By now we have all become familiar with screens as digital technology worms into every aspect of our daily lives. This problem is relatively new as the invention of electricity and increased use of technology lend themselves to a 24-hour work cycle. One of the major impacts of prolonged screen time is sleep disruption. This is dangerous not only for its effects on mental health and alertness but also due to the way the issue is addressed.
An article published in 2009 by East Carolina University identifies insufficient sleep as a significant health crisis in the United States. In particular, The Library of Medicine found 70% of college students report insufficient sleep. A study conducted at an architecture school in the Midwest concluded that less than 4% of students got at least 7 hours of sleep a night. This is due to a number of factors, one being the increased use of technology.
Any and all forms of light keep humans awake, however, studies have shown that the color of light affects your circadian rhythm. The circadian rhythm is a 24-hour cycle that serves as the body’s internal regulation system to adapt to changes in the environment. Over those 24 hours, one of the most significant changes is in the form of day to night, as such, the circadian rhythm is precisely determined by the light-dark cycle. During the day, light suppresses melatonin production, the hormone that makes you feel tired. This effect is strongest at wavelengths of light from 446 and 477 nanometers, the fraction of visible light that appears blue. This makes blue light in particular beneficial during the day as it boosts attention, reaction times, and mood. However, these same qualities then become detrimental at night when it is time to sleep. When the body is exposed to blue light after the normal day-light cycle, such as through the artificial display of a phone or television screen, the body does not produce enough melatonin to maintain a consistent sleep schedule. Sleep disruption is directly linked to behavioral effects such as poor mental health, impaired alertness, and diminished performance.
To combat this, a number of solutions have been presented. The most obvious being limiting technology use after the sun goes down. However, as technology becomes more integrated into every aspect of our lives, this approach is not always realistic. This is especially true in the case of college students as the majority of school work and research is now conducted online.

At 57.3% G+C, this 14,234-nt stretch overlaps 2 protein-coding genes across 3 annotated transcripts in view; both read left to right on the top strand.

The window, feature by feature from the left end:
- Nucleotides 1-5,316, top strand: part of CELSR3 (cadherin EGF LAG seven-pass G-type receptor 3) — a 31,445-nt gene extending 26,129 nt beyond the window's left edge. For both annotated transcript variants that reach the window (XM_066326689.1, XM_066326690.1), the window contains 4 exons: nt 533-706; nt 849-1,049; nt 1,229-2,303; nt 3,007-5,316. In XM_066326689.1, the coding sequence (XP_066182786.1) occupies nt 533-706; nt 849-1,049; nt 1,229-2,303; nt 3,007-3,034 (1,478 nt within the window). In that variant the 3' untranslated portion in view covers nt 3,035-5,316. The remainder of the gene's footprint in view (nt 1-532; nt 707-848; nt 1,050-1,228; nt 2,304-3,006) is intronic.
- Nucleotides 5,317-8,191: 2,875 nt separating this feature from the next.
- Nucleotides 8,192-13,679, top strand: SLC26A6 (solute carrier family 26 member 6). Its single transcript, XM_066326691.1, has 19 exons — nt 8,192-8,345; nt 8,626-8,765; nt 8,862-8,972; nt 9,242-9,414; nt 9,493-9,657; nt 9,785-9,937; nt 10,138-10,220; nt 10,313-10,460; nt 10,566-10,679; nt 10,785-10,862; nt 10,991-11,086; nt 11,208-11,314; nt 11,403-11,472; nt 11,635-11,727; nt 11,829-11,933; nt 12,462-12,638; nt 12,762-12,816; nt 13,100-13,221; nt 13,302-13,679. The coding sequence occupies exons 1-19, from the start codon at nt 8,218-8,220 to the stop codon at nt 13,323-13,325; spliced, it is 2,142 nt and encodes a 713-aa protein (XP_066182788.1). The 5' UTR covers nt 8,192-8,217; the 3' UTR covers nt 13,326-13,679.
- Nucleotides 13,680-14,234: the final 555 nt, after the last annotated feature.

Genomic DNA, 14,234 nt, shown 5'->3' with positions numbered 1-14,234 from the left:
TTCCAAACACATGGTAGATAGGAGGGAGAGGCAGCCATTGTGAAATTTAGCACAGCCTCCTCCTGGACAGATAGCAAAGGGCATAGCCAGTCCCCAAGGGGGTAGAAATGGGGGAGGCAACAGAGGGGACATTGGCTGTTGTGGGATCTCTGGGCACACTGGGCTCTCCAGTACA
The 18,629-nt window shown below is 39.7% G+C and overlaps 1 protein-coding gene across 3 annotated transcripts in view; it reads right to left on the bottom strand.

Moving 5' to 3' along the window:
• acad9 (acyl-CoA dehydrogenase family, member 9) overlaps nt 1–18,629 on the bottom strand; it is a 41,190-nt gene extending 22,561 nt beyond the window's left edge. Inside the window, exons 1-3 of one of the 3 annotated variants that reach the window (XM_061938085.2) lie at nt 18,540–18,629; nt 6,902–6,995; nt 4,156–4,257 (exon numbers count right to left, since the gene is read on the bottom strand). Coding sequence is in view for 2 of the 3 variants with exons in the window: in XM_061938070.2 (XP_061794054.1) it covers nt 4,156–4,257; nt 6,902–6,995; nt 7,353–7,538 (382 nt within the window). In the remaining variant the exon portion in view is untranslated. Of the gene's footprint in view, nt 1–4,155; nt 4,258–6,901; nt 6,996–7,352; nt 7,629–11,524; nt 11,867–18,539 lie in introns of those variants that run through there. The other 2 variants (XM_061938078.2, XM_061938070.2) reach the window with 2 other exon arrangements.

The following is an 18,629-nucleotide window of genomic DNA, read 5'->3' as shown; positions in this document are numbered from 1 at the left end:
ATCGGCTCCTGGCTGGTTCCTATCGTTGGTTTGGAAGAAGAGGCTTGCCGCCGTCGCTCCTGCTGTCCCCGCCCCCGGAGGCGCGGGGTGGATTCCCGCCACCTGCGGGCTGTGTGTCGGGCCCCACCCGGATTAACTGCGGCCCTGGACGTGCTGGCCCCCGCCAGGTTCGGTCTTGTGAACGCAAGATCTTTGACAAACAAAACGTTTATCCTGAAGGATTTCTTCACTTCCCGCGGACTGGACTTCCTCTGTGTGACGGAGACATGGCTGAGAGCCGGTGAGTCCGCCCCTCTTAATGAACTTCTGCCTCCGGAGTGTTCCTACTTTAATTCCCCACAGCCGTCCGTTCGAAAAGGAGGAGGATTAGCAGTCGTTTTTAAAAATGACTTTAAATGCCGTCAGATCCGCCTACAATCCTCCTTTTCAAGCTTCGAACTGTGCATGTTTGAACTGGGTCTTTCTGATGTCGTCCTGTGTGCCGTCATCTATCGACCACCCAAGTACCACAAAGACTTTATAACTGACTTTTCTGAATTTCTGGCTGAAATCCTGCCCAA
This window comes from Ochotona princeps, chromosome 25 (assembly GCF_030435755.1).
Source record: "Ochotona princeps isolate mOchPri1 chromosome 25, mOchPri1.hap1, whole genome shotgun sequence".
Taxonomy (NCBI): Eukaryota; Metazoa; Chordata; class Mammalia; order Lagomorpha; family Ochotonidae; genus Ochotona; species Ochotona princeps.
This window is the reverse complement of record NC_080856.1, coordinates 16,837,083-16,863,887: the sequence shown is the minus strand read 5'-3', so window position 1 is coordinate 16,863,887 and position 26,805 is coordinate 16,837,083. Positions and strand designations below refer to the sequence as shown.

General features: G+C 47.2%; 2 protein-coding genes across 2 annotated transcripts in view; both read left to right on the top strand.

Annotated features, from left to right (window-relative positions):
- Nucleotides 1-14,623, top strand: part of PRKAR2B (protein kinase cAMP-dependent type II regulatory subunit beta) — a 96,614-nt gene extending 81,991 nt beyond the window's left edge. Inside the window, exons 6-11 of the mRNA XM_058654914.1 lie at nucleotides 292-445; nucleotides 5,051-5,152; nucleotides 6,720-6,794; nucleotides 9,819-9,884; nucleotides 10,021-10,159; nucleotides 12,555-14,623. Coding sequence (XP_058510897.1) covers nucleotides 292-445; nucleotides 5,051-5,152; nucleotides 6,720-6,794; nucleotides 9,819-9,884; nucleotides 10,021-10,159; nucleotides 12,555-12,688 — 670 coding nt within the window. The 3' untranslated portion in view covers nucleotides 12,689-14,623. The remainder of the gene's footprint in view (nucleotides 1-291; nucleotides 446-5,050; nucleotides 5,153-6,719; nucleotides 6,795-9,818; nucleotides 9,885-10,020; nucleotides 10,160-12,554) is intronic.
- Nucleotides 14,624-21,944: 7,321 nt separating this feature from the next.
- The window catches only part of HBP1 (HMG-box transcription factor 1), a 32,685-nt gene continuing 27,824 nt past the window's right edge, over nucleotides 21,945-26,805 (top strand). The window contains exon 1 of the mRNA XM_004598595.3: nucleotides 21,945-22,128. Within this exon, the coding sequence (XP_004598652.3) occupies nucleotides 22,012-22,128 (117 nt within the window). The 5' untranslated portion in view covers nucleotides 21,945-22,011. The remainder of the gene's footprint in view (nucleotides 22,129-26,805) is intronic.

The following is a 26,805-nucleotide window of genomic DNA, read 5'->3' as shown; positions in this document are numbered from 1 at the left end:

Another “solution” comes in the form of melatonin pills and wakefulness drugs. As suggested by the name, melatonin pills artificially supplement the body’s production of the hormone to make you sleepier. However, this does not actually mean you will get a good night’s rest. Melatonin itself does not cause sleep, it simply puts the body in a state of wakefulness that can be more conducive to sleep.
Wakefulness pills are stimulants meant to be safer and more effective than caffeine. The most common drug, modafinil, was originally designed as a treatment for people suffering from narcolepsy but is now being abused as a way to stay awake for days at a time. In 2020, a study conducted in the United Kingdom found that out of approximately 500 students across more than 50 universities, 19% had taken cognitive supplements.
All of these studies agree on one thing: sleep deprivation is very bad for your physical and mental well-being. Whether through a morning coffee or an energy drink, many people currently rely on caffeine to be able to get through the day – but the stimulant wouldn’t be necessary with adequate sleep. The use of melatonin and abuse of wakefulness drugs suggest society feels it needs to rely on artificial methods of maintaining alertness rather than respecting its body’s natural circadian rhythm. Perhaps it would be more accurate to say that it is easier and expected to sacrifice sleep to achieve one’s academic or career aspirations, and this intense pressure pushes people to mitigate the detrimental effects of using drugs.